zird is the word (lizardek) wrote,
zird is the word
lizardek

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MINDS ALIVE ON THE SHELVES*

If you have the chance, I urge you not to miss out on the magical goodness that is the Squam Art Workshops. Elizabeth (Bluepoppy) has outdone herself with the wonderful weekends on offer for those able to take advantage of any of the five...count 'em, FIVE! different workshops that are spaced throughout 2010: go! GO! I've totally agreed to work the Swedish version when Elizabeth gets around to planning SAW, European style!

If there is anyway in the world I can get to the Reader's Retreat, I would be over the moon. Since I've already started the New Year out with a bang, by zipping through 5 books in 7 days, I think it sounds like the perfect retreat for me! Three of the books were fantastic, and I highly recommend them: Remarkable Creatures by Tracy Chevalier who, frankly, never disappoints; March by Geraldine Brooks, and Chalice by Robin McKinley. I have book group next week but for the life of me I can't bring myself to start reading the book that was picked: Out by Natsuo Kirino. I'm just not in the mood for "dark, violent murder and crime." I don't like it when I don't read the book for book group, because I LOVE our book group and we always have such great discussions. It's only happened a couple of times, and in at least one of those instances, I did actually get around to reading the book later. But at least twice I haven't regretted my decision not to read the chosen book and I suspect this will be one of those times as well. Life is too short to read books I don't have any interest in.

Are there books you won't read? Why? Do they tend to fall within a particular genre or just have subjects that you abhor? I tend away from mysteries and crime novels, the first because you can only read them once and the second because, like horror movies, I just don't need most of that stuff in my head. I don't like books about horrible things happening to people either, especially children. Even so, a good book can be about any of these things and I may end up reading it regardless and thinking it's a great read, while still loathing the subject matter. The Lovely Bones was one of those, for example.

My mom doesn't read fiction anymore because she can't put it down when she does. She says she reads to relax and fiction just makes her obsessed with the need to find out what happens, so she has gone over to reading non-fiction exclusively. For me, the obsession with what happens is just exactly why I LOVE fiction. Even when I read in bed, before lights out, reading never ever puts me to sleep. I have to consciously put the book down, stop myself from "one more chapter" and turn out the light. Sometimes long after my eyes are blurred and my arms hurts from holding the book under the light and I know how much I will regret the late hour when the alarm jolts me from sleep in the few hours I have left myself for slumber. Non-fiction doesn't have at all the same draw, and while I read some non-fiction, it's definitely only a fraction of the whole for me.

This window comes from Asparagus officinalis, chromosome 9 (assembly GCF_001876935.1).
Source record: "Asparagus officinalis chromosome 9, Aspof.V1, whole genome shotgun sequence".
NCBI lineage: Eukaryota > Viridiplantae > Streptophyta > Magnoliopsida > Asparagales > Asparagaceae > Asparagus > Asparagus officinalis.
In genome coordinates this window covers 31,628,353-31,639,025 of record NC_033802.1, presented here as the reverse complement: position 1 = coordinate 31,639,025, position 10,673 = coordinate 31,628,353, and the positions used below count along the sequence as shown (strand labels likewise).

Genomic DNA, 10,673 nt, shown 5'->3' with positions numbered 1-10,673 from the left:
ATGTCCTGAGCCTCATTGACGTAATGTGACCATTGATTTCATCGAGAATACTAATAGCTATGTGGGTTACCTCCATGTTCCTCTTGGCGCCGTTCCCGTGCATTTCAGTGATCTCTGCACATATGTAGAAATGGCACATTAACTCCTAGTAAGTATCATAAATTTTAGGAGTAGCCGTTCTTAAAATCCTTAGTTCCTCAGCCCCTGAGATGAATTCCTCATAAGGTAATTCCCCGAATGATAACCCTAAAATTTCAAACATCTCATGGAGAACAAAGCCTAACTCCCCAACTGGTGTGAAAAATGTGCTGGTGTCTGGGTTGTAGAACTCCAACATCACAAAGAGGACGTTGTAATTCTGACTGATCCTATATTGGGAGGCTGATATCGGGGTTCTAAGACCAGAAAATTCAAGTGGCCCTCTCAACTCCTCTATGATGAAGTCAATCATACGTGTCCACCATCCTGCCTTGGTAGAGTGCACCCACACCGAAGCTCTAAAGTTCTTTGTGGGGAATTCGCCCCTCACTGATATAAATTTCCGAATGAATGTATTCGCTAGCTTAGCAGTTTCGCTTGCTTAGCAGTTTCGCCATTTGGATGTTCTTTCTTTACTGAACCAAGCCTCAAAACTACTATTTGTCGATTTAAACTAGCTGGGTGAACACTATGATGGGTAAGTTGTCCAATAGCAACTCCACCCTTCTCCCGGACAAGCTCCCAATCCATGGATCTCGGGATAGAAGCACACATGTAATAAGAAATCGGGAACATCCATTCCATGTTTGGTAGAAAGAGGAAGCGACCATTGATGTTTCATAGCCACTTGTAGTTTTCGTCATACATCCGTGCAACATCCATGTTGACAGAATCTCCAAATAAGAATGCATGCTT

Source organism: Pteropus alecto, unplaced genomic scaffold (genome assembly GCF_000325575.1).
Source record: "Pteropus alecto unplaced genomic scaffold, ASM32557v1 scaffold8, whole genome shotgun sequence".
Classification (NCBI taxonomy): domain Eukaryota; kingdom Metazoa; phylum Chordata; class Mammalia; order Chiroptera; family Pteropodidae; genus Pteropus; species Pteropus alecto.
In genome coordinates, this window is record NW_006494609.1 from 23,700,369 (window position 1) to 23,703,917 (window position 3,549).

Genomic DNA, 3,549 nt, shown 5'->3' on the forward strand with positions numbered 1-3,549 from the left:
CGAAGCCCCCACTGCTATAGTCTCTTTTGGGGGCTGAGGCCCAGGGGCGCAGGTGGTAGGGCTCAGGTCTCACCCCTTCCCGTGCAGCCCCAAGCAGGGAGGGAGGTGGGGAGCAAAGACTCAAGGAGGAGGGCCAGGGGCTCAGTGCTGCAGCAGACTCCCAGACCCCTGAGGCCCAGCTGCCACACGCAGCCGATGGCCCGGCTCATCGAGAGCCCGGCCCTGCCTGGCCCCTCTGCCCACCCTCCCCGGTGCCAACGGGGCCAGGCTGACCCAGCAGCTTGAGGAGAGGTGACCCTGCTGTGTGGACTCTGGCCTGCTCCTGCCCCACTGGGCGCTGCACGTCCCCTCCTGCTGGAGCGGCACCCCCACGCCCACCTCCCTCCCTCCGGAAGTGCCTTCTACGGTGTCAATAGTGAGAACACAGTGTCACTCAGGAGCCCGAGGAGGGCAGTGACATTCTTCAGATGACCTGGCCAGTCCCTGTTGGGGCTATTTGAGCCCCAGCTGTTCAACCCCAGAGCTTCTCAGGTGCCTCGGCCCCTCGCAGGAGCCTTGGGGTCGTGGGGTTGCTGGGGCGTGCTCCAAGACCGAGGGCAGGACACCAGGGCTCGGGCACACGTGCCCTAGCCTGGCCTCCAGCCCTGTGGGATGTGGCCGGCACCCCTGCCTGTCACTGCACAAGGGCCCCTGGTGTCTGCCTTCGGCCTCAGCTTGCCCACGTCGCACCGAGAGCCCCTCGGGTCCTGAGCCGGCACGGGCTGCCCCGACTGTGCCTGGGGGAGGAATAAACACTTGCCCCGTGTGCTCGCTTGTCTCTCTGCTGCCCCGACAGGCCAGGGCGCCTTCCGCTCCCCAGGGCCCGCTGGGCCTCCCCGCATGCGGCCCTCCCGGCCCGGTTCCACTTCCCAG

I think most of the time, my reading interests vary pretty widely, but my choices do tend to fall in some obvious categories: historical fiction, linguistics, speculative fiction, time travel stories, travel essays, natural sciences. I read a wide range of novels, and tend toward science fiction and fantasy, but am pretty particular about the KIND I choose, without being able to easily articulate what the difference is for me. I just know it when I see it. If I find an author I like, I get my hands on everything they've ever written as soon as I can and wait agitatedly for their next publication. It's kind of the same with my favorite blogs, actually...only blogs don't make you wait so long. And because I wait for paperback before buying, that stretch of time can be real torture. KNOWING a book that I want desperately to read is available, just not in the right format or at the right price: O! It burns. I know, I know, there are libraries but it's not as easy as that, here in Sweden. Besides, even with the burning, it's always sweet anticipation. The wait is almost always worth it, at least.

I think good books should not only make you a) want to read them again and b) want to read or, in the case of March and Chalice re-read other things the author has written but also, if possible, make you want to find out more about something you discovered within the pages of the book. Since I closed Remarkable Creatures I've been reading up on the early dinosaur hunters and scouring Wikipedia for info on Mary Anning and Google images for the creatures she discovered, some of which is merely reminders of information already buried in the depths of my skull. What have you discovered in a book lately that you are interested in learning more about?

A great book should leave you with many experiences, and slightly exhausted. You should live several lives while reading it.—William Styron

Happy Hopping Full of Popping Birthday Wishes to helloheather!

*Title from a quote by Gilbert Highet
Tags: bibliophilia
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